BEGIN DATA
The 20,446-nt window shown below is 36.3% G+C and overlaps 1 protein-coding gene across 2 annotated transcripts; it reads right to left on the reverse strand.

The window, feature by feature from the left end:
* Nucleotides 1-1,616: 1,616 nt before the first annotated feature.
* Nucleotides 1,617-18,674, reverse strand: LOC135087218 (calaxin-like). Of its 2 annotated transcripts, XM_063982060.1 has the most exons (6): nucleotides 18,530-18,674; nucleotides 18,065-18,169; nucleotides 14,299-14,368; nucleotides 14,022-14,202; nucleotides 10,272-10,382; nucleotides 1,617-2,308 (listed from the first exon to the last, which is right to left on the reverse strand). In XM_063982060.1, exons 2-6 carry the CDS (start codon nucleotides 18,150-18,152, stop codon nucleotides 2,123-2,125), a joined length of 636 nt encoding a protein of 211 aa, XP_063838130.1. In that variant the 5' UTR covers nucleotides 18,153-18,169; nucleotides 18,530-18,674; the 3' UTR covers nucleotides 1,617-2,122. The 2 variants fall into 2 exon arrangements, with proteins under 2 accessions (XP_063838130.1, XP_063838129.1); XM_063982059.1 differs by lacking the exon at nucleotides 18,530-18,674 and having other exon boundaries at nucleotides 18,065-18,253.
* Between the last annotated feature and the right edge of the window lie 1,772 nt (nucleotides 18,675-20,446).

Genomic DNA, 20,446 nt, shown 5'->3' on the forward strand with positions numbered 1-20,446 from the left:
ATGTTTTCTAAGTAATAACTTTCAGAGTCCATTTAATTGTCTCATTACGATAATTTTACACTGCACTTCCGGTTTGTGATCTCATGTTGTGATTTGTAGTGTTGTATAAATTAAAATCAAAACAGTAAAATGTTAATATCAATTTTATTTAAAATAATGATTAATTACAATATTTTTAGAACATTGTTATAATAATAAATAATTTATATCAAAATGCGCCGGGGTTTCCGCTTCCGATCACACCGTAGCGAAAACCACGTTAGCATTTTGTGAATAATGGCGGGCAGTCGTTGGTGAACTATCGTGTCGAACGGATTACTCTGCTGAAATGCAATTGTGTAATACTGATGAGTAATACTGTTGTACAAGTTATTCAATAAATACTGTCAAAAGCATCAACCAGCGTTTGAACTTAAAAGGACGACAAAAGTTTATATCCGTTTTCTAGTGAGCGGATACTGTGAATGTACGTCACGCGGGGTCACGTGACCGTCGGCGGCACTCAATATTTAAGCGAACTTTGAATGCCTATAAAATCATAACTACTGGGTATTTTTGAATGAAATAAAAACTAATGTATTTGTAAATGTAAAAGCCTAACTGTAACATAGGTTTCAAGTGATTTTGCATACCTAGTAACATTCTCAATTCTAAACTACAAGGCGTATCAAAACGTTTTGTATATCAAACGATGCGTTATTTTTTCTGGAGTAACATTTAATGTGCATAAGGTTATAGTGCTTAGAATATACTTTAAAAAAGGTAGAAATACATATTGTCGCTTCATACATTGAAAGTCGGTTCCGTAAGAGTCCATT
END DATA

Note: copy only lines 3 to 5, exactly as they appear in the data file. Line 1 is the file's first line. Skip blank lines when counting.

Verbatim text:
* Nucleotides 1-1,616: 1,616 nt before the first annotated feature.
* Nucleotides 1,617-18,674, reverse strand: LOC135087218 (calaxin-like). Of its 2 annotated transcripts, XM_063982060.1 has the most exons (6): nucleotides 18,530-18,674; nucleotides 18,065-18,169; nucleotides 14,299-14,368; nucleotides 14,022-14,202; nucleotides 10,272-10,382; nucleotides 1,617-2,308 (listed from the first exon to the last, which is right to left on the reverse strand). In XM_063982060.1, exons 2-6 carry the CDS (start codon nucleotides 18,150-18,152, stop codon nucleotides 2,123-2,125), a joined length of 636 nt encoding a protein of 211 aa, XP_063838130.1. In that variant the 5' UTR covers nucleotides 18,153-18,169; nucleotides 18,530-18,674; the 3' UTR covers nucleotides 1,617-2,122. The 2 variants fall into 2 exon arrangements, with proteins under 2 accessions (XP_063838130.1, XP_063838129.1); XM_063982059.1 differs by lacking the exon at nucleotides 18,530-18,674 and having other exon boundaries at nucleotides 18,065-18,253.
* Between the last annotated feature and the right edge of the window lie 1,772 nt (nucleotides 18,675-20,446).